An American’s Travel Guide for Cuba! (Part 1)

An American's Travel Guide for Cuba! (Part 1). Get the logistics on traveling to Cuba including booking flights and arranging accommodations!

Cuba is definitely on my bucket list! Therefore, I was pleased when Torrey from my Nomadness Travel group decided to share her travel advice on Cuba. Follow her exciting journey to Cuba in this two part series! In this travel guide for Cuba, she answers many questions about how Americans can visit Cuba legally. Also, she offers many travel tips on flights, accommodations, food and sightseeing in Cuba.

From Torrey:

Diplomatic relations between the US and Cuba have been troublesome for several decades. Up until very recently, travel to Cuba for US citizens was banned. It was pretty much impossible if you didn’t have a government issued go ahead. But, thanks to President Obama’s administration, gray skies are clearing, and travel to Cuba is much more feasible for US citizens.
Once I got wind, I immediately began my planning. Here’s my journey and travel guide for Cuba.
An American's Travel Guide for Cuba! Getting there, accommodations, cuban food, sightseeing and so much more!
Torrey in Havana

Getting to Cuba:

I started with “applying” for a license to travel through the Office of Foreign Assets Control (OFAC). This was done totally online. It was simple and straightforward. All I needed to provide was my proposed dates for travel, where I planned on going (which city) and my proposed reason for travel. I chose “professional research” as my reason. In the explanation I included information on visiting the University of Havana and conducting personal research through interviews with students and faculty. About 1 month after I submitted my application, I received a letter from OFAC telling me it was not necessary to apply for a specific license to travel to Cuba. The categories listed on the U.S. Department of Treasury website allows for travel to Cuba under general licenses. There are 12 categories listed so make sure your travel to Cuba fits into one of these.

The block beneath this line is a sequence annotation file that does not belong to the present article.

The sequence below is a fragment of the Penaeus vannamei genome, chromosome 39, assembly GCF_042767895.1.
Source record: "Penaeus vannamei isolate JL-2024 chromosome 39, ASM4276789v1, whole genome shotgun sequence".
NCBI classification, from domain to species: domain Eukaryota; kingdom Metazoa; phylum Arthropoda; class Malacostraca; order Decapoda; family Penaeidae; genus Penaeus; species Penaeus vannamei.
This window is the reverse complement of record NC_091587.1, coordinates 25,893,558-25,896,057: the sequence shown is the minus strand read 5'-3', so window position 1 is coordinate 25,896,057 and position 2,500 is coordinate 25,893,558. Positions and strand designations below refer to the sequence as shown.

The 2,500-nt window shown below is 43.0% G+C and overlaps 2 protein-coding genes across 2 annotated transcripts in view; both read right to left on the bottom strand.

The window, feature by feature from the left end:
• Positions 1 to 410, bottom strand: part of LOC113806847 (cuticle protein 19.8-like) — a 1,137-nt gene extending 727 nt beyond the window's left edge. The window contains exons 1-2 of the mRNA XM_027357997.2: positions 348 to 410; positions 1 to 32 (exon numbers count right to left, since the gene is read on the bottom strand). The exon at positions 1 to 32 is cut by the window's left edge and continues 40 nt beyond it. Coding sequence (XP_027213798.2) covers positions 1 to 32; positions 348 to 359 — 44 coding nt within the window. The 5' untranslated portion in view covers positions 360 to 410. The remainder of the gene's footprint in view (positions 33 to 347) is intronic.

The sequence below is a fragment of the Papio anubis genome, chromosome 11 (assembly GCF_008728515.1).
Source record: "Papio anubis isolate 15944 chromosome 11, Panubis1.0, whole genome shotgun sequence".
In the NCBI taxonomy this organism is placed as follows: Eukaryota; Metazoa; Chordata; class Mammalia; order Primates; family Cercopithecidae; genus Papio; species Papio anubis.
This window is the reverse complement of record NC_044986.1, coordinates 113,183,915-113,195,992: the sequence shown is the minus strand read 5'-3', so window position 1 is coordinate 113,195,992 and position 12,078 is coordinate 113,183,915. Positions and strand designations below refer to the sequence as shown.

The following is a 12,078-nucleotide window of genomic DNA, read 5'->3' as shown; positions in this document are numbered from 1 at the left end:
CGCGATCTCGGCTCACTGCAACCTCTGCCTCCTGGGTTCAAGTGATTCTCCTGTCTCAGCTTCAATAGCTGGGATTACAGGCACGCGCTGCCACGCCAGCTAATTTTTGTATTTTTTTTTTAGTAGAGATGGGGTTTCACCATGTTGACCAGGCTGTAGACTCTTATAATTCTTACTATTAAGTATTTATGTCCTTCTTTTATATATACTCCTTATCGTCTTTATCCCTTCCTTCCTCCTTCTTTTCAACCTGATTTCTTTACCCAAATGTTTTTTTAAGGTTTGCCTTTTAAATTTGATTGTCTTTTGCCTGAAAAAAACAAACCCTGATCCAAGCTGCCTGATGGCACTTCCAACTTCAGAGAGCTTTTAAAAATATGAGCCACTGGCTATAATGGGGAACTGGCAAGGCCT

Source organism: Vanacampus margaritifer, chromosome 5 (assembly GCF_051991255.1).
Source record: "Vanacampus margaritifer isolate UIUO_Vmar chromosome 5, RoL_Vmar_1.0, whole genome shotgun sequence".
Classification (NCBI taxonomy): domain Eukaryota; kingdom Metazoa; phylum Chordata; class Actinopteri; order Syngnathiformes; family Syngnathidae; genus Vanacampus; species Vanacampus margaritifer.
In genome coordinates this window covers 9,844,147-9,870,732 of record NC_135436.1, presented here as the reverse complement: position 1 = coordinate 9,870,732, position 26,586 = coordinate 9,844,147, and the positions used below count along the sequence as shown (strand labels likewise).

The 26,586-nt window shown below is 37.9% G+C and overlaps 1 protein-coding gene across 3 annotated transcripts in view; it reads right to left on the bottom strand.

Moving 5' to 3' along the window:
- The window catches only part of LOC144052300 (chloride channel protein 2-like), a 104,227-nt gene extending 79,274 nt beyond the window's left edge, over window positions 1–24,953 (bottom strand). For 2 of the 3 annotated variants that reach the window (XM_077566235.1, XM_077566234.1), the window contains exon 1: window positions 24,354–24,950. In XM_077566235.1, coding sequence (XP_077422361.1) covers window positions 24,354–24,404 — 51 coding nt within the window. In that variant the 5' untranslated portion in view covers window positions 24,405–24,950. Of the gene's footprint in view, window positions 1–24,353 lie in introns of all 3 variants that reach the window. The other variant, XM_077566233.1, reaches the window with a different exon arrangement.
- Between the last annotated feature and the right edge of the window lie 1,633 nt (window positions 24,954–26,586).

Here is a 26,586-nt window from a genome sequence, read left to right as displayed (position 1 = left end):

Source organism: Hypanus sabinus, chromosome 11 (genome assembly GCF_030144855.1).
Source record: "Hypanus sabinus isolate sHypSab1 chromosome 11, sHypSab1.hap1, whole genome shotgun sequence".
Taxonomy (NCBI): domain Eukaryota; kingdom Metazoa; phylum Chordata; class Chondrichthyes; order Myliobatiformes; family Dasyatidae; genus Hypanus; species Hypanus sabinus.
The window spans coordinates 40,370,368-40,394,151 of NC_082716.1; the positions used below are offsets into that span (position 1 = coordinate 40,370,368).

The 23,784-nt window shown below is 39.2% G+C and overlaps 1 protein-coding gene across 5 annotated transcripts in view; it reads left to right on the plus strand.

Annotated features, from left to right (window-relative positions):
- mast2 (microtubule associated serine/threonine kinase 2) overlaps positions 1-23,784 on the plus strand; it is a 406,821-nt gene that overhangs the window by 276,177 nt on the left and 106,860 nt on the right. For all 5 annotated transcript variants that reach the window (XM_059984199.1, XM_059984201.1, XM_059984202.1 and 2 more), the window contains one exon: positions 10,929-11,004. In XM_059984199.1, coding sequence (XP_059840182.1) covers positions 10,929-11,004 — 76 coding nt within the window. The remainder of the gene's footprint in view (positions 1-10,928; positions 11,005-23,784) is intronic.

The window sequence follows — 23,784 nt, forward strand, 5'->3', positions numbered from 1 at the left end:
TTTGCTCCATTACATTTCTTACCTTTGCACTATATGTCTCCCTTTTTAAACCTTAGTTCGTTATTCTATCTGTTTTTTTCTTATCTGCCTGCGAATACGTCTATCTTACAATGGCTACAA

An American's Travel Guide for Cuba! Getting there, accommodations, cuban food, sightseeing and so much more!
A street in Havana.
I decided to forgo taking the trip with a touring company. Those tours can be expensive, but they do offer tons of activities. Instead, I decided to book my own flights and accommodations. My flight to Cuba was routed through Mexico. First, I took a Southwest flight from Chicago to Cancun. I was able to book this flight using points and only paid the taxes (if you do not have one-apply for a travel credit card, like now!). Then, I booked my flight from Cancun to Havana through Interjet, a Mexican airline. In the search tool enter Cancun then “La Habana” as your destination which is Havana Cuba. I booked my flight on their website using my American Express credit card. The total displayed on the website is in Mexican Pesos so don’t be alarmed when you see a couple thousand shown. Be sure to check the exchange rate before you submit payment. I had no issues with booking my flight on the Interjet website using my American credit card.
When I arrived at the Cancun airport I was required to purchase the Cuba travel visa. It was $20. This visa is required for travel to Cuba (in addition to your passport, of course). It’s very simple to complete but if you make ANY mistakes, you’ll have to buy another one. Entering Havana, both my passport and tourist visa were stamped. I didn’t have any issues to/from Cancun or to/from Havana. Upon returning to Chicago, my passport stamps were not checked. I was not asked where I traveled to. I was not questioned-at all. As a quick disclaimer, this is what happened to ME. This may not be your experience.